Everyone is aware of the difficulty in getting on the housing ladder, but what perhaps is less understood are the ramifications of the disappearance of defined benefit occupational pension schemes.  It’s hardly likely that this has ever been of much interest to a 22 year old but the severity of the problem of income in retirement cannot be overstated!

Suffice it to say though it is imperative that making provision for retirement, as ridiculous as it may seem, must begin in the early twenties to have any chance of providing a decent lifestyle in old age!     The number of people in the UK who are 100 years old or more is currently over 11,600 ….3 times more than 30 years ago!  So a person in their twenties today can reasonably expect to live at least twenty years after reaching retirement age….even if this is raised to seventy as is being suggested

Now just in case you feel that I’m being a bit downbeat, let me assure you that I believe the prospects for a happy and successful future are as good as, if not better, than ever. But now is the time to plan the right course. 

Below are ten tips for today’s school leavers.  In the meantime I’m going to campaign for companies to take a much more enlightened view regarding recruitment policy, and urge them to ‘hire for attitude and train for skills’

  • Think very carefully about what you’ve just read and determine what the most sensible course is for you to take.  Don’t allow peer pressure to force you into a wrong decision.

 

  • Seek advice from people who are qualified to give it in a totally unbiased way.  In other words not just mum and dad or their dinner party friends!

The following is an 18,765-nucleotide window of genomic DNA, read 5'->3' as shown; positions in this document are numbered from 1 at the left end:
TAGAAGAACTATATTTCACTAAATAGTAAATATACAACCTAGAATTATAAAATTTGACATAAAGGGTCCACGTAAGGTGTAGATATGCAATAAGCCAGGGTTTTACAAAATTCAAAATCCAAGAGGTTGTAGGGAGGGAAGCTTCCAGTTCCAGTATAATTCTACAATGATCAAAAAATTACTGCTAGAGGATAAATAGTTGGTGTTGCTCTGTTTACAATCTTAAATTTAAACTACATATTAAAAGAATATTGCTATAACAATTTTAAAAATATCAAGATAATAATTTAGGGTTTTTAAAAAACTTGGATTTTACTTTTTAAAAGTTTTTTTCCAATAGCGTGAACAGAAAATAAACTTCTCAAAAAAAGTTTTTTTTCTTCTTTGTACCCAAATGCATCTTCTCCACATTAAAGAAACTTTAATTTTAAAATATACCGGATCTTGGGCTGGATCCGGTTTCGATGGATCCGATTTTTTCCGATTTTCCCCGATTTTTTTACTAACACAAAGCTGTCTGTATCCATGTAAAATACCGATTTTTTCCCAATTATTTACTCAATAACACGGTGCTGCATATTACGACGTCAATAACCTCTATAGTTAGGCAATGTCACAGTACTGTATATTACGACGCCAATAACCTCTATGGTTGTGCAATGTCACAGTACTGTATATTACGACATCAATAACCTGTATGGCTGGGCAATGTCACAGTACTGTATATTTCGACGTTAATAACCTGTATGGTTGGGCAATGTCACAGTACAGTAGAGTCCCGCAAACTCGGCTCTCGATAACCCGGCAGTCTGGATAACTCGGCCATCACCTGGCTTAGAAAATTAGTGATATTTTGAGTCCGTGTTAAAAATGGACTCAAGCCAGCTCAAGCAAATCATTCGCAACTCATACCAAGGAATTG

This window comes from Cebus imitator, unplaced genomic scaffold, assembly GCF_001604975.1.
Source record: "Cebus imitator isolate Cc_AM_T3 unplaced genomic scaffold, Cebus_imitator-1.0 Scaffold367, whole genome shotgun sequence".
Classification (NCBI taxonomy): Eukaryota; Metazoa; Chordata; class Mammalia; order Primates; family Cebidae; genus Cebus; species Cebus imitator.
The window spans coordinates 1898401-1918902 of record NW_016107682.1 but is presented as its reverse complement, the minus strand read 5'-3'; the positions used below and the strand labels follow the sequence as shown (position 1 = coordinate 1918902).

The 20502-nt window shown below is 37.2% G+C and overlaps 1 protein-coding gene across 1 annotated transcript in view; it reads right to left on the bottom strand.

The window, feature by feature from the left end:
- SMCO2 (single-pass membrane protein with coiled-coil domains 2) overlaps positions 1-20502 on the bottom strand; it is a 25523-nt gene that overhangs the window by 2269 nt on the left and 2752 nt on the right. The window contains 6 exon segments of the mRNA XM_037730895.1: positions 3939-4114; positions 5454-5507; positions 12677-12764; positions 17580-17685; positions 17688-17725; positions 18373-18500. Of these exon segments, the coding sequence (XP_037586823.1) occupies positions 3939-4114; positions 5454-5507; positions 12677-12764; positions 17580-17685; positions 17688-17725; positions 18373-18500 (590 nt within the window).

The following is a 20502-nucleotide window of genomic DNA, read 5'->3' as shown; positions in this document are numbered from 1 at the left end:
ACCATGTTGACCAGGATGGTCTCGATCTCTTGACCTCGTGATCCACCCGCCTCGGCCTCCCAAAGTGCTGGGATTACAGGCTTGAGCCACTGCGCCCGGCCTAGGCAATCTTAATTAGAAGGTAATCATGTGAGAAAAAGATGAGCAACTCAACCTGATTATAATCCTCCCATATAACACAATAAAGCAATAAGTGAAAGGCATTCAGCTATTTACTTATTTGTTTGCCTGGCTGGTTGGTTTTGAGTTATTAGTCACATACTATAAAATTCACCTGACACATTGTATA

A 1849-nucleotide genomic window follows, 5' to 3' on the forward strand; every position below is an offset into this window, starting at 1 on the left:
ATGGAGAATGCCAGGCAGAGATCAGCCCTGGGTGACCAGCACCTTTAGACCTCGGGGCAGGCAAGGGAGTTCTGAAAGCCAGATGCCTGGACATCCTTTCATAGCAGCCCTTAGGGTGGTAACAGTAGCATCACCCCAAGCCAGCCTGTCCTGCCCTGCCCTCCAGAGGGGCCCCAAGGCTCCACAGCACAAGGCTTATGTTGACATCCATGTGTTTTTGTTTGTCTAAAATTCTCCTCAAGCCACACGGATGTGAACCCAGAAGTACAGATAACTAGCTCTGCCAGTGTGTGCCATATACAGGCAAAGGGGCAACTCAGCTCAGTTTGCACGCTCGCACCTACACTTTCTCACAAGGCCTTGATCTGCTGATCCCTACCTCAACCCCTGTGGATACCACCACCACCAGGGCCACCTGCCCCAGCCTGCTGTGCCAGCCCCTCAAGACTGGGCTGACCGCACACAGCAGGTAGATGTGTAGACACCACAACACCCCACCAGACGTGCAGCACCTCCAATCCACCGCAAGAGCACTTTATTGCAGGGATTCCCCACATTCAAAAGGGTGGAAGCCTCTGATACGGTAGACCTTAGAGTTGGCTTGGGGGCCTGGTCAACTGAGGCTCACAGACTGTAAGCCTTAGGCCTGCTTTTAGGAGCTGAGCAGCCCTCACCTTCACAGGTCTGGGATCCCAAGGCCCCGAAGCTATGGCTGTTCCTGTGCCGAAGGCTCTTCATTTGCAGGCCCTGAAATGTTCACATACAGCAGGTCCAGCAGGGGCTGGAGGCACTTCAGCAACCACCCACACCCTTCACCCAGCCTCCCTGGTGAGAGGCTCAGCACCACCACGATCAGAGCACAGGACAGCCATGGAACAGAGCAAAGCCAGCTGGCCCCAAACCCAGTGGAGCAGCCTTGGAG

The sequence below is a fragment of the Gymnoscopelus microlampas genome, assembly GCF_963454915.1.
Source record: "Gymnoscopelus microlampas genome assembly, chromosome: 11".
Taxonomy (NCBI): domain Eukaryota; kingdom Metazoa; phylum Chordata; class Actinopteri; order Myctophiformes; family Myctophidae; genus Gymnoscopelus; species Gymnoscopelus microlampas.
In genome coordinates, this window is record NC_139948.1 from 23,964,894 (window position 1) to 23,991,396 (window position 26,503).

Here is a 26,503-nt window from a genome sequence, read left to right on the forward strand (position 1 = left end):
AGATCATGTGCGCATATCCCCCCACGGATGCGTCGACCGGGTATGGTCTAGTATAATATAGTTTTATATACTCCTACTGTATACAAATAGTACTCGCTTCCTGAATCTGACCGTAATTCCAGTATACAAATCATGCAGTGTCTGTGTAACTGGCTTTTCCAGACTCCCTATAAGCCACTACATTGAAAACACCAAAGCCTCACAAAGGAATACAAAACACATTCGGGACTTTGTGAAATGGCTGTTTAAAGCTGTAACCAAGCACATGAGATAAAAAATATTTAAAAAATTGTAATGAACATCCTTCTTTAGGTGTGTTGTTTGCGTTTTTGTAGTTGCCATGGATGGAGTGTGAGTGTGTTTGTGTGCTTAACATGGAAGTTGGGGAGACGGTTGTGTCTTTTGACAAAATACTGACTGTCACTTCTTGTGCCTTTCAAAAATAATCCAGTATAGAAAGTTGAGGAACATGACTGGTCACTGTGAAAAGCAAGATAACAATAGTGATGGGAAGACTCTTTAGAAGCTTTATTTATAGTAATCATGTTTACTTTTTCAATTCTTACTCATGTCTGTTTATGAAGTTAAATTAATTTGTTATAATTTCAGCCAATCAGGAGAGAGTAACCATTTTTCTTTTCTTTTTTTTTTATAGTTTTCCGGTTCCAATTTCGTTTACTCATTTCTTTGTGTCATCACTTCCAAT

• Read ‘The Richest Man in Babylon’.   You can buy an original version from Amazon for less than four pounds. There is also a new and revised version available in hardback for £13.49.  I owe more to the major lesson I learned from this book, which I came across in my late twenties, than any other single factor which has enabled me to become financially independent.

 

  • Get a job.   Any job….as long as it’s with a reputable company, regardless as to how big or small.  It doesn’t matter if the pay is poor to begin with. This is all about work experience, developing some skills, gaining confidence in the workplace and developing a reputation. You’ll move on to other and better things before too long.

 

  • Have a great attitude!  And above all, develop self discipline.  These two characteristics, combined with enthusiasm, will propel you forward in whatever you do.

 

  • Now start thinking longer term about what you would really like to do.  Try to plan three or four years ahead. Five at the most. 

 

  • Find a mentor.  I’ve never met a successful person who couldn’t attribute some of their success to the help and advice they got from at least one person along the way.  Read some autobiographies if you need to be convinced.

 

  • Begin to set more specific goals, both for your career and your life in general.

 

  • Be an extra miler. Do more than you are expected to. Stay positive and stay focused. Keep in mind that many of your colleagues at work will be lazy, unmotivated, looking for an easy life, fairly negative and lacking real ambition. It’s easy to stand out from the crowd. Just don’t allow yourself to be influenced by them. Be very careful about who you choose to associate with.

 

  • Finally, and I wanted to put this at the top of the list but modesty prevailed, read my book ‘Power Secrets of the Rich and Successful’   It’s taken from the best university of all….the University of Life!    It’s a proven guide to Wealth, Health and Happiness.